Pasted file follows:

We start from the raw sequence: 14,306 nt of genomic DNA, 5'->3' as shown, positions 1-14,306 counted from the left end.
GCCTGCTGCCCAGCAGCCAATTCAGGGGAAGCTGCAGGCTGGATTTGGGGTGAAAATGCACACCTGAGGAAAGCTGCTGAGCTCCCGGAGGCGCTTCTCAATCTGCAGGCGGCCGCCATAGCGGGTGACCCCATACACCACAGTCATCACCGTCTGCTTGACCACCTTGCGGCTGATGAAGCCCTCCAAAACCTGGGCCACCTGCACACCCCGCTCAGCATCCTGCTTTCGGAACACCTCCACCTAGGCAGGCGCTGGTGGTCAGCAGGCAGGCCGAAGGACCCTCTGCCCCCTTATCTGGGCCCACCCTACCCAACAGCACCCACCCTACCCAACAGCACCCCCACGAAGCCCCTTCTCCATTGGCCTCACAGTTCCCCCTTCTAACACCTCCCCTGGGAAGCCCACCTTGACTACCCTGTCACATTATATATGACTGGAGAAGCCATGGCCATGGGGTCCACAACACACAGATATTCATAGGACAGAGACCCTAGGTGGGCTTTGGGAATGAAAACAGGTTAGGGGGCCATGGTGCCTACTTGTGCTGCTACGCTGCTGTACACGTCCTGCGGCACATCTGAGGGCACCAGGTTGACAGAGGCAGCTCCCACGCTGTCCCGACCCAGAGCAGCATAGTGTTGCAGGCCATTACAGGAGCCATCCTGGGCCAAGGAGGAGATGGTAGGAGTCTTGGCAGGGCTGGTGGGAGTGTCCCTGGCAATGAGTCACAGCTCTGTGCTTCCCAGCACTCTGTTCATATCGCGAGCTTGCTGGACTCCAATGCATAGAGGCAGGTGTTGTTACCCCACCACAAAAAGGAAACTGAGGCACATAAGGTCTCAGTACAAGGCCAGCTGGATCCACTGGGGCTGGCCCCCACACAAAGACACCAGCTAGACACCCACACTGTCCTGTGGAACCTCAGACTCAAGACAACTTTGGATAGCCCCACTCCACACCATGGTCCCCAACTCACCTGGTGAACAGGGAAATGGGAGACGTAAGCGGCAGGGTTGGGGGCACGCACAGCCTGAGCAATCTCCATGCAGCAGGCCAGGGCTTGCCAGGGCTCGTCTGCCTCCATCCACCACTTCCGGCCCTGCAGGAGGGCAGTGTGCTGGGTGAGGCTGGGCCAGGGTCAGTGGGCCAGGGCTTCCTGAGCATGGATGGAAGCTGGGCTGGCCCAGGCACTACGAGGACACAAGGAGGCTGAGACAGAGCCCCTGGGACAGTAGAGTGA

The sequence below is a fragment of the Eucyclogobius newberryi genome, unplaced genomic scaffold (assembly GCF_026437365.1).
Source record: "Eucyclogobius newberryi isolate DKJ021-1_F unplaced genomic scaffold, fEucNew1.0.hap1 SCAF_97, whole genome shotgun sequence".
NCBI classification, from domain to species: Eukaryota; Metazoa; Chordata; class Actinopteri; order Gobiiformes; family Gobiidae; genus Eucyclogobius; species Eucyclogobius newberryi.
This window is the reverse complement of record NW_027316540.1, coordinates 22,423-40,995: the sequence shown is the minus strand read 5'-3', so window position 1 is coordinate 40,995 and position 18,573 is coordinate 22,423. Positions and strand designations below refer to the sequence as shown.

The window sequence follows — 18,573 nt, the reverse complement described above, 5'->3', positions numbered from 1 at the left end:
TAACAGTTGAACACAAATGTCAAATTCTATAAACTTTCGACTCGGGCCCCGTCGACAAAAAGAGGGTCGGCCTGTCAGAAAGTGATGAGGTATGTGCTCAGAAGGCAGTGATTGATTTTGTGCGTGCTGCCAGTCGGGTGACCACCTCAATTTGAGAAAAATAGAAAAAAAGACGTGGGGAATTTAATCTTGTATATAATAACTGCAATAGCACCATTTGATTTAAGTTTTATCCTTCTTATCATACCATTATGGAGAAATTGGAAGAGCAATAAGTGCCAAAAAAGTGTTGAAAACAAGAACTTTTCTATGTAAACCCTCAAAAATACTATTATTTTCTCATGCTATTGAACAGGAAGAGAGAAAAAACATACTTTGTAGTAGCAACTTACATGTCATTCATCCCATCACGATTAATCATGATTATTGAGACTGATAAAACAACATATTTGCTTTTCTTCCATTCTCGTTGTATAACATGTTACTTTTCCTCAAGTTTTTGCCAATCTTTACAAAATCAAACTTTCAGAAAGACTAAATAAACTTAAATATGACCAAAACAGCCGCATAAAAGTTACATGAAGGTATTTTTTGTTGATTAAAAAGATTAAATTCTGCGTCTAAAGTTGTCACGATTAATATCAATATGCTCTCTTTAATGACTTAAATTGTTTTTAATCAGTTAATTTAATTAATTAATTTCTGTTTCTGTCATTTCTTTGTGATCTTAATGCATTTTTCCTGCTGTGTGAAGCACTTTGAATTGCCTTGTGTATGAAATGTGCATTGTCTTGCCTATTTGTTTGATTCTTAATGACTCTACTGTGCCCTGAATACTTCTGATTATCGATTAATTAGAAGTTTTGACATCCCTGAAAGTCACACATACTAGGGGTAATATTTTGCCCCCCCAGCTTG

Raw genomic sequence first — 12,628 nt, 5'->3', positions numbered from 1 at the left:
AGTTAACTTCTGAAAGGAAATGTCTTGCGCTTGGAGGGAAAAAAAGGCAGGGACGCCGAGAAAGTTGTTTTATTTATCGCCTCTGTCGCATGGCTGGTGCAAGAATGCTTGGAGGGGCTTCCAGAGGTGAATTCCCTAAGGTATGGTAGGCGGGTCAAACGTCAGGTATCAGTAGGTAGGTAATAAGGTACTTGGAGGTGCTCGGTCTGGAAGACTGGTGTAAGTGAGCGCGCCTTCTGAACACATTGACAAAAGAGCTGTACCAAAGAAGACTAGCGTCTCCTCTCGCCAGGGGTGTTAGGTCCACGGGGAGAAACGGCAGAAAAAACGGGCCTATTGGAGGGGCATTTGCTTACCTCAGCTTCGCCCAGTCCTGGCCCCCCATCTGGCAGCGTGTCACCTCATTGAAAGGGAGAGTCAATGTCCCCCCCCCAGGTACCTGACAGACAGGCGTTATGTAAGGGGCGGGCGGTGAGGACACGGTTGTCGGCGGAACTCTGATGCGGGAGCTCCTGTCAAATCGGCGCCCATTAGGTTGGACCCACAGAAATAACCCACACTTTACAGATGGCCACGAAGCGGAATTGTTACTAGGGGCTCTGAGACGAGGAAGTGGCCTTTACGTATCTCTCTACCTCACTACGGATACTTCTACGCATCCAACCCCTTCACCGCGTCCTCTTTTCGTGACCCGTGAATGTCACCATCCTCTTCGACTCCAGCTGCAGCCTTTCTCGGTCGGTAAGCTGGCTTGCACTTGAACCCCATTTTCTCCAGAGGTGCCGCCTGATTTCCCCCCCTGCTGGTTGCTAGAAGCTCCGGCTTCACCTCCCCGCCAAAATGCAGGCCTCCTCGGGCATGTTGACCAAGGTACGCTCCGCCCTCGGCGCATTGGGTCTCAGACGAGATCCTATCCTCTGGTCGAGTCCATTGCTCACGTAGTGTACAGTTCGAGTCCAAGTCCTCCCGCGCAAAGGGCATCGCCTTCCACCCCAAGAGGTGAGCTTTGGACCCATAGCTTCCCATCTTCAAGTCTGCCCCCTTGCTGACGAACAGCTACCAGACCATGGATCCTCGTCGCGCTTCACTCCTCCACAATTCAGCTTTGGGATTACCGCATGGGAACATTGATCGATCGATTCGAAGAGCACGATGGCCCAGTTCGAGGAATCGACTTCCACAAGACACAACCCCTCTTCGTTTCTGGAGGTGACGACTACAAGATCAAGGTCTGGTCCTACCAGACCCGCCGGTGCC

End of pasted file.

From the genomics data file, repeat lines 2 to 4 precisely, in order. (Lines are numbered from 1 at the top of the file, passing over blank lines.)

GCCTGCTGCCCAGCAGCCAATTCAGGGGAAGCTGCAGGCTGGATTTGGGGTGAAAATGCACACCTGAGGAAAGCTGCTGAGCTCCCGGAGGCGCTTCTCAATCTGCAGGCGGCCGCCATAGCGGGTGACCCCATACACCACAGTCATCACCGTCTGCTTGACCACCTTGCGGCTGATGAAGCCCTCCAAAACCTGGGCCACCTGCACACCCCGCTCAGCATCCTGCTTTCGGAACACCTCCACCTAGGCAGGCGCTGGTGGTCAGCAGGCAGGCCGAAGGACCCTCTGCCCCCTTATCTGGGCCCACCCTACCCAACAGCACCCACCCTACCCAACAGCACCCCCACGAAGCCCCTTCTCCATTGGCCTCACAGTTCCCCCTTCTAACACCTCCCCTGGGAAGCCCACCTTGACTACCCTGTCACATTATATATGACTGGAGAAGCCATGGCCATGGGGTCCACAACACACAGATATTCATAGGACAGAGACCCTAGGTGGGCTTTGGGAATGAAAACAGGTTAGGGGGCCATGGTGCCTACTTGTGCTGCTACGCTGCTGTACACGTCCTGCGGCACATCTGAGGGCACCAGGTTGACAGAGGCAGCTCCCACGCTGTCCCGACCCAGAGCAGCATAGTGTTGCAGGCCATTACAGGAGCCATCCTGGGCCAAGGAGGAGATGGTAGGAGTCTTGGCAGGGCTGGTGGGAGTGTCCCTGGCAATGAGTCACAGCTCTGTGCTTCCCAGCACTCTGTTCATATCGCGAGCTTGCTGGACTCCAATGCATAGAGGCAGGTGTTGTTACCCCACCACAAAAAGGAAACTGAGGCACATAAGGTCTCAGTACAAGGCCAGCTGGATCCACTGGGGCTGGCCCCCACACAAAGACACCAGCTAGACACCCACACTGTCCTGTGGAACCTCAGACTCAAGACAACTTTGGATAGCCCCACTCCACACCATGGTCCCCAACTCACCTGGTGAACAGGGAAATGGGAGACGTAAGCGGCAGGGTTGGGGGCACGCACAGCCTGAGCAATCTCCATGCAGCAGGCCAGGGCTTGCCAGGGCTCGTCTGCCTCCATCCACCACTTCCGGCCCTGCAGGAGGGCAGTGTGCTGGGTGAGGCTGGGCCAGGGTCAGTGGGCCAGGGCTTCCTGAGCATGGATGGAAGCTGGGCTGGCCCAGGCACTACGAGGACACAAGGAGGCTGAGACAGAGCCCCTGGGACAGTAGAGTGA

The sequence below is a fragment of the Eucyclogobius newberryi genome, unplaced genomic scaffold (assembly GCF_026437365.1).
Source record: "Eucyclogobius newberryi isolate DKJ021-1_F unplaced genomic scaffold, fEucNew1.0.hap1 SCAF_97, whole genome shotgun sequence".